When Andrea Frabetti joined the Ferretti Group in 1989, fresh out of the University of Bologna’s naval architecture program, he never could have imagined that, 30 years later, he would be in charge of Ferretti’s biggest rival. Even just six months ago, Frabetti had no inkling that he would be named CEO of Sunseeker Yachts. He had taken a position as chief technical officer with the U.K. builder, and five months later, the owners asked if he wanted the chief executive job.
Well known in Europe’s yacht-building sector, Frabetti had a 25-year career at Ferretti as both technical director and right-hand man to founder Norberto Ferretti. He’d overseen multiple innovations for the Italian builder, including underwater exhausts, hull-side windows and the industry’s first anti-rolling gyro (with Mitsubishi). Frabetti had modeled that on a stabilization system from a 1930s Italian cruise liner he’d read about as a boy. Other design advances that gave Ferretti its reputation for forward-thinking include a swivel window between the cockpit and saloon to connect inside and outside, airbags for anchor chains, and monitoring and control systems.
Ferretti and Frabetti believed that yachts should push the boundaries of design and technology to offer owners better on-board living. Some advances were incremental, others dramatic. The tender garage on the Ferretti 850 and 920, for instance, allowed tenders to be floated out after the swim platform was flooded and the garage submerged. The submerging garage never made it past those models, but they showed Frabetti’s willingness to experiment beyond conventional limitations.
When Frabetti joined Ferretti, the company had three boats. By the time he left in 2008, he had helped design 300 models across multiple brands.
During the same period, Sunseeker exhibited a similar taste for dramatic design. Brothers John and Robert Braithwaite, who founded the Poole builder in 1969, started with a 17-foot sportboat and ended with five motoryacht lines. They did this the same way as Frabetti: pushing the boundaries of design and size.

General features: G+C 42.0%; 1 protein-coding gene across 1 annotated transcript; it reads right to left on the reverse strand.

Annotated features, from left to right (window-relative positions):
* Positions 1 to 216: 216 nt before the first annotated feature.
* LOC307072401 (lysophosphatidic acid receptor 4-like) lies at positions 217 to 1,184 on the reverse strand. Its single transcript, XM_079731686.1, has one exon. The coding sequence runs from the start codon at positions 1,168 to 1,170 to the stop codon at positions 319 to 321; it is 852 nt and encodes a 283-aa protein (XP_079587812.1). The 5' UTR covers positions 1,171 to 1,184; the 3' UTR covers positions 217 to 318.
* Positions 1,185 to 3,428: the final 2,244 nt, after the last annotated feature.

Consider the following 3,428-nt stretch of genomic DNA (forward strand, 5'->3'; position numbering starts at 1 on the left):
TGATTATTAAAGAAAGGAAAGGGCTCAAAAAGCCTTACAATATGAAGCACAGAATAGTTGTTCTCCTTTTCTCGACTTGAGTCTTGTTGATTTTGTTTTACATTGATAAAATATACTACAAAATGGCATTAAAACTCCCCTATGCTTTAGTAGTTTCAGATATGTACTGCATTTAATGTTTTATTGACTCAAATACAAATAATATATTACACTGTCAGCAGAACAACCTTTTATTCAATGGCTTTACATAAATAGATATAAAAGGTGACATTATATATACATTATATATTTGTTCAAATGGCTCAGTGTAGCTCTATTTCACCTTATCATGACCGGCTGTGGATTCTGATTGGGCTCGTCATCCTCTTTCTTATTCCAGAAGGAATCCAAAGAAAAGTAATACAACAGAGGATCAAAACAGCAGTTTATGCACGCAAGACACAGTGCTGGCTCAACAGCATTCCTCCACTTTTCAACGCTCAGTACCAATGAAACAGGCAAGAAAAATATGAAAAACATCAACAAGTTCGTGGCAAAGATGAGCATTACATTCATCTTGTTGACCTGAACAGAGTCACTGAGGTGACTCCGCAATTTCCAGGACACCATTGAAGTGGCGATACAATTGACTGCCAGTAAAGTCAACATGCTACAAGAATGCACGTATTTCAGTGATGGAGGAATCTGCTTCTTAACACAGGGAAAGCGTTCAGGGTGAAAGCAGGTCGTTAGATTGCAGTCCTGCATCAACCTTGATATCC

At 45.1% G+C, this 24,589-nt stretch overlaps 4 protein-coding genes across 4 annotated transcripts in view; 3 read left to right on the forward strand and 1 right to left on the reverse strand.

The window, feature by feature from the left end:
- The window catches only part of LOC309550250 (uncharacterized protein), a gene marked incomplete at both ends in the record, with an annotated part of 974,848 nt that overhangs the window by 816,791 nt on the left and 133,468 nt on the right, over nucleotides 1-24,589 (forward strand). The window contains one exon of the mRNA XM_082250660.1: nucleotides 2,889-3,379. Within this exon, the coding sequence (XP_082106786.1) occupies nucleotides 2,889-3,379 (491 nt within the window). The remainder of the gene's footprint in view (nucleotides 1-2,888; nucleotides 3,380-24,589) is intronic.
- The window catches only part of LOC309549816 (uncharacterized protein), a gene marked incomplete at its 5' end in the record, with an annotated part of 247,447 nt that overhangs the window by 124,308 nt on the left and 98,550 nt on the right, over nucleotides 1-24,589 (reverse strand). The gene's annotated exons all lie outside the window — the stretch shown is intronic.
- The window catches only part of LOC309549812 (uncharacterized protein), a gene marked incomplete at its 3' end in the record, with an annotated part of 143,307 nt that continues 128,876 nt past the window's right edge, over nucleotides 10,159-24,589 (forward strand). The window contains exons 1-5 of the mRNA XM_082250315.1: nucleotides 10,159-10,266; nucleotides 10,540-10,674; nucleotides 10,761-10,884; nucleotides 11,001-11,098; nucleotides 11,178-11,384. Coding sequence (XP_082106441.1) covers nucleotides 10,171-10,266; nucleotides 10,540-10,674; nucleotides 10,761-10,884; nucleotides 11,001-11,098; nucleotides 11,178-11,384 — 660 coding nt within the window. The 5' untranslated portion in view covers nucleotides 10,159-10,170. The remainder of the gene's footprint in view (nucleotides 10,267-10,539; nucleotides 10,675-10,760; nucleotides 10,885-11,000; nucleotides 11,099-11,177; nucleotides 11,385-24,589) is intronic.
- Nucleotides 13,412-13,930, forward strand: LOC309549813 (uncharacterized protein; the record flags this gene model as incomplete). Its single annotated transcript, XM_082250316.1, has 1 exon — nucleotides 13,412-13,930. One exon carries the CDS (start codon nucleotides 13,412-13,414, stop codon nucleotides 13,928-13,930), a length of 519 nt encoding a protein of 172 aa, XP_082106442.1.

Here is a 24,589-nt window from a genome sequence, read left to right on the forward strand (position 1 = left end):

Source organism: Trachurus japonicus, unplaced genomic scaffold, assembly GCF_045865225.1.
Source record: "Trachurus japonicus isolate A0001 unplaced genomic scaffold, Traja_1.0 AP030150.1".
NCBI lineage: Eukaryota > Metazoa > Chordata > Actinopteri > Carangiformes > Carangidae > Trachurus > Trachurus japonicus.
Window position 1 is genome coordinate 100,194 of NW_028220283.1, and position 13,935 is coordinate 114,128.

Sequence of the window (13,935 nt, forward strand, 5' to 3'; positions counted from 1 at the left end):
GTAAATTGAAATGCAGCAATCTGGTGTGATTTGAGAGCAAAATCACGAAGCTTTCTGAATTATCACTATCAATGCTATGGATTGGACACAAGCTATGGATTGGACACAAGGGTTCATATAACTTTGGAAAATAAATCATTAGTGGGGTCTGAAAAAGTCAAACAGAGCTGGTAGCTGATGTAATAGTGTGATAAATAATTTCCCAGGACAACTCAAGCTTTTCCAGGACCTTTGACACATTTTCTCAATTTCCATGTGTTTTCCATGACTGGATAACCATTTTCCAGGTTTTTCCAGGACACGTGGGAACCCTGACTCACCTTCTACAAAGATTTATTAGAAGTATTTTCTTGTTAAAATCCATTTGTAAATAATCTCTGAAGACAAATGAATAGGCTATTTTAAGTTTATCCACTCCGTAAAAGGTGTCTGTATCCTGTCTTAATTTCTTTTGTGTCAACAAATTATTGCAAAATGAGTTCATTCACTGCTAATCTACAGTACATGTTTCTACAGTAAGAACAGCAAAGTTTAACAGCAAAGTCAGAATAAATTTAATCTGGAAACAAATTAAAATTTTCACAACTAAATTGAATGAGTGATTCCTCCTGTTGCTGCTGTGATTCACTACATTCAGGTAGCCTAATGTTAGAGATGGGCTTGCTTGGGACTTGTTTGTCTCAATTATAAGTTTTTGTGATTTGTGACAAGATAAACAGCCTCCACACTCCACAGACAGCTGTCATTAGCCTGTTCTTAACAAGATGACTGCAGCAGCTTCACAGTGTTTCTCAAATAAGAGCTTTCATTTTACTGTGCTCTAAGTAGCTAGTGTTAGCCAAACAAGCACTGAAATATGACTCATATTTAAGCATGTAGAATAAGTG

“Norberto Ferretti had a great respect for the Braithwaites and Sunseeker,” Frabetti says. “I can recall many times how we discussed what Sunseeker was doing and how we could respond to their newest innovations — not to copy, but challenge. We always had the greatest respect for our competitor.”
The new chief executive says he wouldn’t have “abandoned Italy” for Britain if the job wasn’t at Sunseeker. It’s an odd cultural mix to see an Italian naval architect running the most British of boat brands, but Frabetti is injecting ideas into new models. The company plans to introduce 26 models over the next three years, retiring four, meaning it will finish 2022 with 22 models, or twice the number in its current range.
Sunseeker provided a glimpse of the new models at the Cannes and Monaco shows. The design cues change, but the significant differences are more about layouts and available space, along with technical features. The 65 Sport Yacht, for instance, has a flybridge that Sunseeker likens to a supercar, including a steering wheel that adjusts vertically so the driver can stand to see over the bow.